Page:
1. This is an important sustainability issue, but FYI – you can recycle Nespresso pods at Sur la Table stores and the company has just started a mail recycling program in CA & NY.

  2. does pod coffee encourage use of ceramic cups or is it a doubly wammy bad for the environment Pod + Disposable Cup?

  3. The power of human laziness is amazing. How hard is it to scoop some fresh beans into a chemex? I do it every morning…

  4. We have been recycling the Nespresso pods at the Nespresso shop n Brussels but we are switching back to an old Senseo machine as those pods are made of paper and can go in the compost directly.

  5. Which is worse: disposable pods or surplus coffee that is thrown out because someone made too much? Has anyone done an LCA on this? I’m guessing that there’s a break-even point when the extra wasted beans from the overbrewed pot of coffee exceeds the negative externalities of the pod waste. Where’s Pablo Paster when I need him?

    1. Interesting. Worthy of a proper analysis (unlike mine below).

      I doubt it’s break even. The wasted coffee simply becomes compost. The other possible side effects being too much coffee grown, too much coffee transported and too much packaging being used. On the other side, each pod (coffee + packaging) will be heavier (due to an poor packaging/contents ratio), and thus will require more energy to transport than the equivalent bagged coffee. They also involve a wasteful use of aluminium (a very energy expensive metal) and clearly will not pack efficiently, due to their shape.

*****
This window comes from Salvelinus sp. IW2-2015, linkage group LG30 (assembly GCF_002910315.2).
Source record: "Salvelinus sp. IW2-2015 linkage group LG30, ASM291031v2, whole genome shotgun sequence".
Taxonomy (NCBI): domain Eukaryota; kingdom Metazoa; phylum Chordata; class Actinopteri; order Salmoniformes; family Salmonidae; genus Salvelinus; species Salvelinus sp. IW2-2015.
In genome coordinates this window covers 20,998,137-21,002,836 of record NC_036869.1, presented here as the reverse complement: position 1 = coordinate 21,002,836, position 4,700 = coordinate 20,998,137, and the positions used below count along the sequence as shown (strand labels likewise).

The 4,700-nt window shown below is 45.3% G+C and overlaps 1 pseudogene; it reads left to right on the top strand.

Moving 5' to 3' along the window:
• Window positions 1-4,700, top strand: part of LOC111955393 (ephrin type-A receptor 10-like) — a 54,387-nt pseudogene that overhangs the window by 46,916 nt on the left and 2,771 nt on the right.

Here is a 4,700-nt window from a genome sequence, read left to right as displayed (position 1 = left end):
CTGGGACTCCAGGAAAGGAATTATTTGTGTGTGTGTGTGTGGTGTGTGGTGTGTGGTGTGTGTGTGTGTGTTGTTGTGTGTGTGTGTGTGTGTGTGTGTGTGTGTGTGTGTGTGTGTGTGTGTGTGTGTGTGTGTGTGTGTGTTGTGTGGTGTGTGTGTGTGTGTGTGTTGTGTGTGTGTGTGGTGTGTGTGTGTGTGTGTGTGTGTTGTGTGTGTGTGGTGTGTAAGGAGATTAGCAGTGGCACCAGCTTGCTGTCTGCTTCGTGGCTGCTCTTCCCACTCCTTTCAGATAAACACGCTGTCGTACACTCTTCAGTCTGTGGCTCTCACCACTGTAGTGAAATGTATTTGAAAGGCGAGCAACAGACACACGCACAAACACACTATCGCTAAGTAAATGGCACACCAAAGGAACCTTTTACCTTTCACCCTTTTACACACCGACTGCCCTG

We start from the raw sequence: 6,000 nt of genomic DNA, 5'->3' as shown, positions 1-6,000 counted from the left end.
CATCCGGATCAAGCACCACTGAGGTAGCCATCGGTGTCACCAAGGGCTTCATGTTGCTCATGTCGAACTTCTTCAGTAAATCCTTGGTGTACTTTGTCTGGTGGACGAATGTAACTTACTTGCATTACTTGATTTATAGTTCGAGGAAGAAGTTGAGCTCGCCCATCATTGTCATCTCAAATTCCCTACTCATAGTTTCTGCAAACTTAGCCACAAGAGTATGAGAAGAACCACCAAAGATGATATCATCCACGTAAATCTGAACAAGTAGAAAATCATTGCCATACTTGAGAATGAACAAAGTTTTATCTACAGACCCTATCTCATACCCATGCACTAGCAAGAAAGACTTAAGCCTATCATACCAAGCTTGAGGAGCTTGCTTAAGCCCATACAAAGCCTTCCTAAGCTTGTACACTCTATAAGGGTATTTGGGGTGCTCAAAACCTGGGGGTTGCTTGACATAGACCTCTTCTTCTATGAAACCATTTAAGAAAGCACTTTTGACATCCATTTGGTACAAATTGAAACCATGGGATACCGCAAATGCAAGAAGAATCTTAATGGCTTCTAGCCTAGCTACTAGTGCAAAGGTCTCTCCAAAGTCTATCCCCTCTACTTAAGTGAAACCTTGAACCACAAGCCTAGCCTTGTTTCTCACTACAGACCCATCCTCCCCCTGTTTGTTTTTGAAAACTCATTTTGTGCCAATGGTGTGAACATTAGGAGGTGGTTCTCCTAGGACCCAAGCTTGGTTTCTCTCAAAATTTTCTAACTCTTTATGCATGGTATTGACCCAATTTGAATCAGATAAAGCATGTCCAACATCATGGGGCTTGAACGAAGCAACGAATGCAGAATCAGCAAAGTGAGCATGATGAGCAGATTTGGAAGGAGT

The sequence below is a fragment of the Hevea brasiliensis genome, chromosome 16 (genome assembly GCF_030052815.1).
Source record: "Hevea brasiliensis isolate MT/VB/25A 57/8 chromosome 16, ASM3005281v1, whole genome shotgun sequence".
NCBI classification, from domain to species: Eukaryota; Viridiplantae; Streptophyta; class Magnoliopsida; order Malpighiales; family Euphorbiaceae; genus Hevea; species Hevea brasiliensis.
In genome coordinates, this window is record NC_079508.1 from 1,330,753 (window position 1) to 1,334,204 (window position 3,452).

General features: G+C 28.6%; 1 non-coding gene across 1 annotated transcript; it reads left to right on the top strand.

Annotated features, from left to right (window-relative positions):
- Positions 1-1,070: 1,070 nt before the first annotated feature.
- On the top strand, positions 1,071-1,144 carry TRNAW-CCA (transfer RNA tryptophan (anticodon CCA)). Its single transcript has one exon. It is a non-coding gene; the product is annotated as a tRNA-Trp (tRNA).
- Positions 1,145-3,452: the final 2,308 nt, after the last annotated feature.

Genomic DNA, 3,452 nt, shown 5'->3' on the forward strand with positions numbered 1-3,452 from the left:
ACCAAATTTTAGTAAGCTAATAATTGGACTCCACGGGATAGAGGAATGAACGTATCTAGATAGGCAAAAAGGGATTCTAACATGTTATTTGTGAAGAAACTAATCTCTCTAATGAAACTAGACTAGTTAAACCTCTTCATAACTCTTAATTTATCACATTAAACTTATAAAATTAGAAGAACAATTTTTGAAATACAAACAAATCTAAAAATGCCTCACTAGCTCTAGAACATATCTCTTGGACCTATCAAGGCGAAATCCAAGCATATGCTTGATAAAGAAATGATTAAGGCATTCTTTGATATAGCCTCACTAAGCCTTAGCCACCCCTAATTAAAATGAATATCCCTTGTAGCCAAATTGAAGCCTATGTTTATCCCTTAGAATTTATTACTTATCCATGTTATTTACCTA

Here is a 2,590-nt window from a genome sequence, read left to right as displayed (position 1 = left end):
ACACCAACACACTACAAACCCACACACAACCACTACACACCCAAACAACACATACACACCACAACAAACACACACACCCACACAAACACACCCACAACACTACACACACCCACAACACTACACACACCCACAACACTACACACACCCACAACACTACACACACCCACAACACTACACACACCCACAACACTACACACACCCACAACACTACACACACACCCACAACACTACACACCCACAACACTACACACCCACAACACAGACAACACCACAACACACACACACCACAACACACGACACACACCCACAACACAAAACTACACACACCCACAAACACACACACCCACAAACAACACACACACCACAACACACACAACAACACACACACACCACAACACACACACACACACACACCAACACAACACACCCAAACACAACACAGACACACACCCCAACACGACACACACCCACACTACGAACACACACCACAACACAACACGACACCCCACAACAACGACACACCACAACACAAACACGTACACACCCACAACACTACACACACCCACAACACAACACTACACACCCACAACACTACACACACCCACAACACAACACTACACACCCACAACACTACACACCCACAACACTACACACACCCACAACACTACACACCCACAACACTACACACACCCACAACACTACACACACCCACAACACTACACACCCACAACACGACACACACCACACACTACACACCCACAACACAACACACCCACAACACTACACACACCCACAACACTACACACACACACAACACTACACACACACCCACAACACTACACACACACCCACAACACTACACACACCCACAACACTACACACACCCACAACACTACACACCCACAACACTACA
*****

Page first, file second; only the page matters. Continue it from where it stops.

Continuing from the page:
Additional negatives to capsules include:
      -they cut out the small coffee producers
      -they funnel the cash paid straight to the top.. to companies such as Nestle and their executives.
      -they increase the premium paid by consumers to the distributer, but not the grower.
      -the are very unlikely to support sustainable farming
      -they are a symptom of and also promote a non mindful, instant ‘gratification’ society

    2. stupid comment. If you buy an ethical coffee you are supporting a farmer. So using more of his coffee is helping his family.